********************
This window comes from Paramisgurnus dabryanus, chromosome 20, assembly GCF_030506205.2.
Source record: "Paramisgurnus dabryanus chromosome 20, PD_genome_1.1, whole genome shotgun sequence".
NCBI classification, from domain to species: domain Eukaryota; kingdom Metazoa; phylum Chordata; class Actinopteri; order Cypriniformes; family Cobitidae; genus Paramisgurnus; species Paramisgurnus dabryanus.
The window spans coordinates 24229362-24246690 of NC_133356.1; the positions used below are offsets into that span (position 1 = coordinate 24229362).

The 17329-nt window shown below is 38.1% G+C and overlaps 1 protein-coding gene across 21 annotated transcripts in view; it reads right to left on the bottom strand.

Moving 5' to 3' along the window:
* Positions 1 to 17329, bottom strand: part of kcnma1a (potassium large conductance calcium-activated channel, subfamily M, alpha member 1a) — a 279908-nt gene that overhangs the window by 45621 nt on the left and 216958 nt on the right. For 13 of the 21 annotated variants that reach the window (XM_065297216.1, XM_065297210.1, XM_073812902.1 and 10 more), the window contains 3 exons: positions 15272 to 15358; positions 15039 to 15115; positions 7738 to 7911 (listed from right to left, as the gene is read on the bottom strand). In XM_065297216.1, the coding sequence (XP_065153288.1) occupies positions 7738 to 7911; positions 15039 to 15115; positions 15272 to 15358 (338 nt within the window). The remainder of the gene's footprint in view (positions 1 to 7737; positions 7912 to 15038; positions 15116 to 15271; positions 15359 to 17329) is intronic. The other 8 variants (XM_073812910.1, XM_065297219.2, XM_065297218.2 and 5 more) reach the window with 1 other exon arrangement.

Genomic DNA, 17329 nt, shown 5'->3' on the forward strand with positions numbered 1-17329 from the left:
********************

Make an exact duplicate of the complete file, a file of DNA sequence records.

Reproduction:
This window comes from Paramisgurnus dabryanus, chromosome 20, assembly GCF_030506205.2.
Source record: "Paramisgurnus dabryanus chromosome 20, PD_genome_1.1, whole genome shotgun sequence".
NCBI classification, from domain to species: domain Eukaryota; kingdom Metazoa; phylum Chordata; class Actinopteri; order Cypriniformes; family Cobitidae; genus Paramisgurnus; species Paramisgurnus dabryanus.
The window spans coordinates 24229362-24246690 of NC_133356.1; the positions used below are offsets into that span (position 1 = coordinate 24229362).

The 17329-nt window shown below is 38.1% G+C and overlaps 1 protein-coding gene across 21 annotated transcripts in view; it reads right to left on the bottom strand.

Moving 5' to 3' along the window:
* Positions 1 to 17329, bottom strand: part of kcnma1a (potassium large conductance calcium-activated channel, subfamily M, alpha member 1a) — a 279908-nt gene that overhangs the window by 45621 nt on the left and 216958 nt on the right. For 13 of the 21 annotated variants that reach the window (XM_065297216.1, XM_065297210.1, XM_073812902.1 and 10 more), the window contains 3 exons: positions 15272 to 15358; positions 15039 to 15115; positions 7738 to 7911 (listed from right to left, as the gene is read on the bottom strand). In XM_065297216.1, the coding sequence (XP_065153288.1) occupies positions 7738 to 7911; positions 15039 to 15115; positions 15272 to 15358 (338 nt within the window). The remainder of the gene's footprint in view (positions 1 to 7737; positions 7912 to 15038; positions 15116 to 15271; positions 15359 to 17329) is intronic. The other 8 variants (XM_073812910.1, XM_065297219.2, XM_065297218.2 and 5 more) reach the window with 1 other exon arrangement.

Genomic DNA, 17329 nt, shown 5'->3' on the forward strand with positions numbered 1-17329 from the left: